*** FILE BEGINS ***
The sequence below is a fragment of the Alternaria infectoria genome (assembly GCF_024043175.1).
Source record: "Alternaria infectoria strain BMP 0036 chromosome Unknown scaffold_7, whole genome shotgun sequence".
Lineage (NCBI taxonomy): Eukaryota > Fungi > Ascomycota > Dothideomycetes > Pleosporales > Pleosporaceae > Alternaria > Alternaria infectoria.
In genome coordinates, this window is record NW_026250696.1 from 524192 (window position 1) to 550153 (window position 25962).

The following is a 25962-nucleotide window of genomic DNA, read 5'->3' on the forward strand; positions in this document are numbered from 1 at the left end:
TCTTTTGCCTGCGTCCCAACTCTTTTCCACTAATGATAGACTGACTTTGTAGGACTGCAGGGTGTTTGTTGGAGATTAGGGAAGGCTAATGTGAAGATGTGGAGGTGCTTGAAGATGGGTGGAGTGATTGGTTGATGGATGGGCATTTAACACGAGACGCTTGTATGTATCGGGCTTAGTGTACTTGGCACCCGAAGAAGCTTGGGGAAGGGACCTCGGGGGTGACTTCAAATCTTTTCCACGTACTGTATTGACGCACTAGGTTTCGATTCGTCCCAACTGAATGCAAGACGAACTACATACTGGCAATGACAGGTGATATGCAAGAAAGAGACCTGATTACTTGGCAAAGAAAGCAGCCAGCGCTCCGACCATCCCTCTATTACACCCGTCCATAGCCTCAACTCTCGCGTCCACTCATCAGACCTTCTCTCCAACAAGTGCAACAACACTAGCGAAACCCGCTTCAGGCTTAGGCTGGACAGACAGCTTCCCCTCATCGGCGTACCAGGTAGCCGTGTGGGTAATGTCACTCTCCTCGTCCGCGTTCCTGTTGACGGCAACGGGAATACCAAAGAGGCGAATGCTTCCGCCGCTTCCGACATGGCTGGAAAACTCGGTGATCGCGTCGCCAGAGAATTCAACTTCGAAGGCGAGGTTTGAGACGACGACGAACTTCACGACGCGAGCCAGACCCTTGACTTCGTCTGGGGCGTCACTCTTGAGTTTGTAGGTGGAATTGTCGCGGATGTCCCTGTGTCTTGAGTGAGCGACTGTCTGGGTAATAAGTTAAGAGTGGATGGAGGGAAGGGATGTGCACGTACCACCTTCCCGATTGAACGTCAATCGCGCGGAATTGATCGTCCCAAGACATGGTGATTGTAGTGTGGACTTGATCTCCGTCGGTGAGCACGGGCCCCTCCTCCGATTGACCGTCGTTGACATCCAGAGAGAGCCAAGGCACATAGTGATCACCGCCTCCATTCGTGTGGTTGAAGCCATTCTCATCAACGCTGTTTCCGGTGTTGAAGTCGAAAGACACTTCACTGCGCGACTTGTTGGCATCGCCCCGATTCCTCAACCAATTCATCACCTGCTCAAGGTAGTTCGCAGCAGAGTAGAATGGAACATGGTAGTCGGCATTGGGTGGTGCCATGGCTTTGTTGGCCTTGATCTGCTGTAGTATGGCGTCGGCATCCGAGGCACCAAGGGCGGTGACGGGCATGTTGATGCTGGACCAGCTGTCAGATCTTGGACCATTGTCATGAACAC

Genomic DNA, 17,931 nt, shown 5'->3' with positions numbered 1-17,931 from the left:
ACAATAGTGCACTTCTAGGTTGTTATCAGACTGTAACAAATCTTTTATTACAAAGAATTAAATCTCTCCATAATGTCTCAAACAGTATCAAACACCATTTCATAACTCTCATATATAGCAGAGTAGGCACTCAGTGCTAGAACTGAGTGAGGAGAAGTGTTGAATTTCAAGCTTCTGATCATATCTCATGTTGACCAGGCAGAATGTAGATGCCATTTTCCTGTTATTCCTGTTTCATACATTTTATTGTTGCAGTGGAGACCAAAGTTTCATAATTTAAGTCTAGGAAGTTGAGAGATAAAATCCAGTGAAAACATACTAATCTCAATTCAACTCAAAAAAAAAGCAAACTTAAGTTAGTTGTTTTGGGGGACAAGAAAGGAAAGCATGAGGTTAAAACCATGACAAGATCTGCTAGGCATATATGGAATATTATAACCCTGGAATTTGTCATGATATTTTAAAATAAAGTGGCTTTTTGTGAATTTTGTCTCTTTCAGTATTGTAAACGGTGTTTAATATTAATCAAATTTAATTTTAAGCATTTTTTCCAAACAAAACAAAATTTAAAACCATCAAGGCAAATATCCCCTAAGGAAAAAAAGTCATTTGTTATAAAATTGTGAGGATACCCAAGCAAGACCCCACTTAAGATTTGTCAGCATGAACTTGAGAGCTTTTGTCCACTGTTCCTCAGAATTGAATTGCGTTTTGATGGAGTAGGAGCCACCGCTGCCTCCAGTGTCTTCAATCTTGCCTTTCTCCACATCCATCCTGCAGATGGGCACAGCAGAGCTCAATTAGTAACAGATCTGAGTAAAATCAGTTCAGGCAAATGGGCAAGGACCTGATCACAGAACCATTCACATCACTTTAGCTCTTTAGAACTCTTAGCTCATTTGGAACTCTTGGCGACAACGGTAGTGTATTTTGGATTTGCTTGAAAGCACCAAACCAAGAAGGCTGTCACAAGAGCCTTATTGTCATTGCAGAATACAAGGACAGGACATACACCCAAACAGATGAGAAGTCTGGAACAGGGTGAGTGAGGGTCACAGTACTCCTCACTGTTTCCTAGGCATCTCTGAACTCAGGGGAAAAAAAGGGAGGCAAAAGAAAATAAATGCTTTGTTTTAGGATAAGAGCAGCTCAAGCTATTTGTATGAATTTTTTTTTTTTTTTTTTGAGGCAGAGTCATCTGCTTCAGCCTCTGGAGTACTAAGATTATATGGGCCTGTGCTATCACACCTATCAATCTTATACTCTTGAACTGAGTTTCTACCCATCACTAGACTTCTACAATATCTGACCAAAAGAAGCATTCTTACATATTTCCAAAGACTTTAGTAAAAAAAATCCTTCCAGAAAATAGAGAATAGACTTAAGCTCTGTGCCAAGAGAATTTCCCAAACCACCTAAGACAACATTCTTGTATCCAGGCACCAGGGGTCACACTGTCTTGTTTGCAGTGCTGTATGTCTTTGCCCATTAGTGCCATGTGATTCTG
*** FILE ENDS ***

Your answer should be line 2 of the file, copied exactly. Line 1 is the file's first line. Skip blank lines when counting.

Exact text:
Source record: "Alternaria infectoria strain BMP 0036 chromosome Unknown scaffold_7, whole genome shotgun sequence".